A Kiwi beauty who quit her corporate career to become a model was told she was "too old" to work in the industry at the age of 21.
Saphira Tuffery approached about a dozen agencies without success after leaving her job as an executive with fashion house Guess in Melbourne.
She was taken on by Scene Model Management, but months passed without her landing any work.
"They like to put their time and effort into girls that are young. I was about to turn 22 and in model years that's getting on," she said.
"It was hard. I'd been questioning if I'd done the right thing by leaving my job. I probably wouldn't be able to get back into the level I'd been at."
But the former Howick College student persevered and is moving to Shanghai next week after being signed by top Chinese agency Jastar.
"In Asia, they like cartoon-looking models with fair skin, big eyes, big features, but quite petite," Tuffery said.
Jastar's clients include Dior, Prada, Loreal, Cartier and Calvin Klein.
Tuffery said she would earn about $3000 for a day's work.
The modelling industry is renowned for signing young girls. Kiwi supermodel Rachel Hunter started at 17 and Kate Moss was discovered at 14.
Penny Pickard, 29, remains one of New Zealand's most successful models but was appearing on magazine covers at 16.
New Zealand's Next Top Model won't accept applications from women aged over 25.
The creative director of AUT University's advertising department, Paul White, said the agencies that rejected Tuffery were out of touch with the needs of the industry.
He pointed to Dove's "real beauty" campaign, which used models of all ages, shapes and sizes and helped double sales.
"Advertising agencies are always looking for people who are new and different. We don't want to use the same people every time."
Celebrity mum Sally Ridge, whose daughter Jaime models part-time, said she would prefer to see slightly older models in magazines.
"You have a better body at 22. You're more fully developed," she said.
Ridge added that the modelling industry was not always a safe place for a young girl to be.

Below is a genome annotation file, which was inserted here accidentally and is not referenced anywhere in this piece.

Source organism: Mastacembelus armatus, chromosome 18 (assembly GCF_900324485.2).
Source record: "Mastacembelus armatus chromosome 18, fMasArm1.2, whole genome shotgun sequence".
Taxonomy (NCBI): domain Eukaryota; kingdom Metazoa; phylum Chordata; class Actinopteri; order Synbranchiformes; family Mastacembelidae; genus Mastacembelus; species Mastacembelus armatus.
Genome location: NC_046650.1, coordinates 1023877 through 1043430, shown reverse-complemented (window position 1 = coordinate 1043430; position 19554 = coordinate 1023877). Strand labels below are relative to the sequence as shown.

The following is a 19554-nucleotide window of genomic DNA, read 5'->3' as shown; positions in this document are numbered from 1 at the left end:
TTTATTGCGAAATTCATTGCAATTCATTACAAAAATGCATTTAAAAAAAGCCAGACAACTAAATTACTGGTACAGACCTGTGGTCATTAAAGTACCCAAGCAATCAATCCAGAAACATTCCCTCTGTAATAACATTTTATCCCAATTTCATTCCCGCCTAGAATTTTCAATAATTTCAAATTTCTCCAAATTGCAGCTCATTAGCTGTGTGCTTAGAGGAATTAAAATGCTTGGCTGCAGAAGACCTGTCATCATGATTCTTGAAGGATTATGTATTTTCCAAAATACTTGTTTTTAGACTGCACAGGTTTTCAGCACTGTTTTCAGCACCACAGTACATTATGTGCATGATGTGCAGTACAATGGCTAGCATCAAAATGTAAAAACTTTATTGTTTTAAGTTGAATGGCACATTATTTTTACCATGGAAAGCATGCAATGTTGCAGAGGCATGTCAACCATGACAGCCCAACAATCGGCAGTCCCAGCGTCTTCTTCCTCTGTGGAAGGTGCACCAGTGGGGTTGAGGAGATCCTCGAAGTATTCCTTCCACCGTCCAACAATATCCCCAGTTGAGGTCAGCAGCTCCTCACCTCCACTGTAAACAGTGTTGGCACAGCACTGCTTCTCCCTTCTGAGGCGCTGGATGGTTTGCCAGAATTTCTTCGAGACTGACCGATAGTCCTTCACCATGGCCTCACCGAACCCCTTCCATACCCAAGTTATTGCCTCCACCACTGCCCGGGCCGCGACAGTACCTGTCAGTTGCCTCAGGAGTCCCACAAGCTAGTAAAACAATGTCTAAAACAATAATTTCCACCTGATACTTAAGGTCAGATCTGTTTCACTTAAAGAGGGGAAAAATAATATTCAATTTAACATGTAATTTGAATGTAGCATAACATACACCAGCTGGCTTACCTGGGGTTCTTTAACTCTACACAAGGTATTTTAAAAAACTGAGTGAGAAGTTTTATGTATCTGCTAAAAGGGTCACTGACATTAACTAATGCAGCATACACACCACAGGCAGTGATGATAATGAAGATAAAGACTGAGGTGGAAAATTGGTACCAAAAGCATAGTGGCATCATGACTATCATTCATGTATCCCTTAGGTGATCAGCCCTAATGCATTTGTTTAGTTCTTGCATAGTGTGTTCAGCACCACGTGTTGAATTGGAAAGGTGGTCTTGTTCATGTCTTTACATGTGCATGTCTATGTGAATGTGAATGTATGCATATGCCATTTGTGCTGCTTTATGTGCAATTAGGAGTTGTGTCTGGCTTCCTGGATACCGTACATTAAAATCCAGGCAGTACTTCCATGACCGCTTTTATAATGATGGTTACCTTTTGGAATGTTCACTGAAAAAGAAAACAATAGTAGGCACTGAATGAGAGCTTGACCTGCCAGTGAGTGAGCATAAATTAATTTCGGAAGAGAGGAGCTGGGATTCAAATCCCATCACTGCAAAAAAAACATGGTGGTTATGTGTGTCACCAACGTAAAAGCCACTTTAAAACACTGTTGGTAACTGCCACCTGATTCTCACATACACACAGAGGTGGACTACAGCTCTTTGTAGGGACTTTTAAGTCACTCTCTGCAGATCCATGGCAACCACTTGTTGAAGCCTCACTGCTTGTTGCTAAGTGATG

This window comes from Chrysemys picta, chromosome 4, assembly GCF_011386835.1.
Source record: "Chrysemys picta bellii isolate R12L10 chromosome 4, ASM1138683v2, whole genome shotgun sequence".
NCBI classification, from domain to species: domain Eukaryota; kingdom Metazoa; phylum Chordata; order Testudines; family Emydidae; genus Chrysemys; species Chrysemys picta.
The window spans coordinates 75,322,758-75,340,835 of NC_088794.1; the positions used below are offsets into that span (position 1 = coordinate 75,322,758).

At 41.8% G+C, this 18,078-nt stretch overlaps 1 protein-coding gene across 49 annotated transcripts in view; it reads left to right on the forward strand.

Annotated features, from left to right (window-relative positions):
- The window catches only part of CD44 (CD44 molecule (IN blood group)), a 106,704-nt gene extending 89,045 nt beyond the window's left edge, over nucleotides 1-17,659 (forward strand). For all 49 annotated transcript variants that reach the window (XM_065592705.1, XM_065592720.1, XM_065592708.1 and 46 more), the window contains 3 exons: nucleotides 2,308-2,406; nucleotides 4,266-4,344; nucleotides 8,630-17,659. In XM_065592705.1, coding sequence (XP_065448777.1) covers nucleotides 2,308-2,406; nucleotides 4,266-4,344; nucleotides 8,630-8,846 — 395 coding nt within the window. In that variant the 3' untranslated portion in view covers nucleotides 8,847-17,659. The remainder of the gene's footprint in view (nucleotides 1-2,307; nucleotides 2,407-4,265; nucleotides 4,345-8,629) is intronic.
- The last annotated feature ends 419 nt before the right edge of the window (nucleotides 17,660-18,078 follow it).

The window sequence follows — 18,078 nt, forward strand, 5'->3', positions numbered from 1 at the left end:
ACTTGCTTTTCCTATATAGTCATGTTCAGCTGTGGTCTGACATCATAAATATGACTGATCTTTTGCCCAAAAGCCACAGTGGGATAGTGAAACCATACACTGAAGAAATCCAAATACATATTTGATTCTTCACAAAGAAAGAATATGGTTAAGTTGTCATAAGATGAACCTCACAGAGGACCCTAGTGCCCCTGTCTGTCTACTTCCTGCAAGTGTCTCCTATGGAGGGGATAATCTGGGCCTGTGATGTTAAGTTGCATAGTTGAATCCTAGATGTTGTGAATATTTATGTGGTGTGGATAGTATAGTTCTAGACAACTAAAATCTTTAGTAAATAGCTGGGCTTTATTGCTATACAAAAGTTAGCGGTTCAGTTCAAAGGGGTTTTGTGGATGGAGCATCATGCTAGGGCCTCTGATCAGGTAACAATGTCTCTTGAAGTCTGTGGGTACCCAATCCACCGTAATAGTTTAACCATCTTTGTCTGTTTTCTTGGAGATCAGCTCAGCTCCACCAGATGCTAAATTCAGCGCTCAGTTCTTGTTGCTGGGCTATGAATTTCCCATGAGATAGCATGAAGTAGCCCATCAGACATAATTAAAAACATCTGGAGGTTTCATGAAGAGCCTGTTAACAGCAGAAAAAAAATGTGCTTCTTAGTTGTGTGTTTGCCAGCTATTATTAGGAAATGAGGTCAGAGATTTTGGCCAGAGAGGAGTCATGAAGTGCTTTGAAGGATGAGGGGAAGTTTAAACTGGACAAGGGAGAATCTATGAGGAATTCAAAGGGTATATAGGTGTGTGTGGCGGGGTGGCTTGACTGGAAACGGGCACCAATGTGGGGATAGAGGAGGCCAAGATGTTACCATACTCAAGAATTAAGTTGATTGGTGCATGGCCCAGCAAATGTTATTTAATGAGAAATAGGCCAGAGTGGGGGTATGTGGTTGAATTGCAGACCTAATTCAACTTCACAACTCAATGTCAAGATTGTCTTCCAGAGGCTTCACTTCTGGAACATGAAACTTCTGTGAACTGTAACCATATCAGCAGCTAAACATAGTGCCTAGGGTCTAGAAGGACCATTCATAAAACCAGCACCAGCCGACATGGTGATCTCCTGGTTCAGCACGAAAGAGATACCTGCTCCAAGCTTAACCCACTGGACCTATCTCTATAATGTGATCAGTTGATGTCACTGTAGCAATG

"You're exposed to a whole different world [and] there's the whole drug thing. Before Jaime was 18, I'd go along with her to shoots. Luckily she's got her head screwed on and wouldn't go near that stuff."
Tuffery was so determined to succeed in the modelling world that she spent $4000 on a teeth-straightening treatment which uses clear, removable braces.
"I was very self-conscious when it came to smiling because my teeth were crooked. I never felt like I could be a real model."
She never expected to land the Jastar contract after meeting the scout wearing jeans, a grey sweatshirt and flat shoes.
"My walk was a shambles. Another model lent me her heels but I had to wear socks because the shoes were so big they kept slipping. It was a complete disaster."
Tuffery plans to document her adventure on her blog "Made In China". She has no Mandarin or Cantonese but is hoping to learn the basics.
Kiwis show no signs of ending their love affair with New Zealand's Next Top Model.
TV3 said that more than 27 per cent of the people in its target 18-49 demographic watched the opening episode of the third season on Friday night, up 10 per cent on the first show last year.
Is 22 too old to model?
Fashion blogger Isaac Hindin Miller
"If you look at the top 50 models in the world you'll find most are over 22. But generally speaking it's late in the game to be starting out. I think it's great she got a contract in China but it's not Milan and it's not Paris."
WORLD designer Denise L'Estrange-Corbet
"Yes it is. Modelling is particularly cruel. You can still get work but every year you've got another generation coming up in the ranks. Girls are starting at 15 these days, learning how to walk and gaining confidence. You're more malleable when you're young."
NZ's Next Top Model judge Sara Tetro
"I'd have to see her skin. It's a difficult thing to quantify. Does she have an amazing body? Does she have a great face? There was a time when 22 was too old, in the 80s when the heroin-chic look was big. It's more balanced now."